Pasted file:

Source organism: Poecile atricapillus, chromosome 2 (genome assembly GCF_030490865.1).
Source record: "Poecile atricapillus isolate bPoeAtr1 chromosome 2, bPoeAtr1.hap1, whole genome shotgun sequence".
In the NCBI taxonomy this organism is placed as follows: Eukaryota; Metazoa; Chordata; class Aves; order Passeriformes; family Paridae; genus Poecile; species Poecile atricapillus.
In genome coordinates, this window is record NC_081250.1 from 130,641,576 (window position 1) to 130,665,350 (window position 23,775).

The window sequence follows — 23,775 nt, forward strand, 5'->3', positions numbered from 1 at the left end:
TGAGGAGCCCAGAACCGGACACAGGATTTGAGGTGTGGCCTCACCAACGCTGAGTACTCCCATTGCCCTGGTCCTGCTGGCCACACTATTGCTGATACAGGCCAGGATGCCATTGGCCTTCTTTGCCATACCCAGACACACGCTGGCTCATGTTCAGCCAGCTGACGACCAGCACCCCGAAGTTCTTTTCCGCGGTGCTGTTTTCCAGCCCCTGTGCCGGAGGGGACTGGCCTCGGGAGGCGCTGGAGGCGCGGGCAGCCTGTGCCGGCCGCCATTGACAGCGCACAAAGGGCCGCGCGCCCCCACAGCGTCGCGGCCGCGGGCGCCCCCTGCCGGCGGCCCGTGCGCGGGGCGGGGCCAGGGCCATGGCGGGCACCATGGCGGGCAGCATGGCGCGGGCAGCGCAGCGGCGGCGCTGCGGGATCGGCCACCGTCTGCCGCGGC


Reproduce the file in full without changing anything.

Source organism: Poecile atricapillus, chromosome 2 (genome assembly GCF_030490865.1).
Source record: "Poecile atricapillus isolate bPoeAtr1 chromosome 2, bPoeAtr1.hap1, whole genome shotgun sequence".
In the NCBI taxonomy this organism is placed as follows: Eukaryota; Metazoa; Chordata; class Aves; order Passeriformes; family Paridae; genus Poecile; species Poecile atricapillus.
In genome coordinates, this window is record NC_081250.1 from 130,641,576 (window position 1) to 130,665,350 (window position 23,775).

The window sequence follows — 23,775 nt, forward strand, 5'->3', positions numbered from 1 at the left end:
TGAGGAGCCCAGAACCGGACACAGGATTTGAGGTGTGGCCTCACCAACGCTGAGTACTCCCATTGCCCTGGTCCTGCTGGCCACACTATTGCTGATACAGGCCAGGATGCCATTGGCCTTCTTTGCCATACCCAGACACACGCTGGCTCATGTTCAGCCAGCTGACGACCAGCACCCCGAAGTTCTTTTCCGCGGTGCTGTTTTCCAGCCCCTGTGCCGGAGGGGACTGGCCTCGGGAGGCGCTGGAGGCGCGGGCAGCCTGTGCCGGCCGCCATTGACAGCGCACAAAGGGCCGCGCGCCCCCACAGCGTCGCGGCCGCGGGCGCCCCCTGCCGGCGGCCCGTGCGCGGGGCGGGGCCAGGGCCATGGCGGGCACCATGGCGGGCAGCATGGCGCGGGCAGCGCAGCGGCGGCGCTGCGGGATCGGCCACCGTCTGCCGCGGC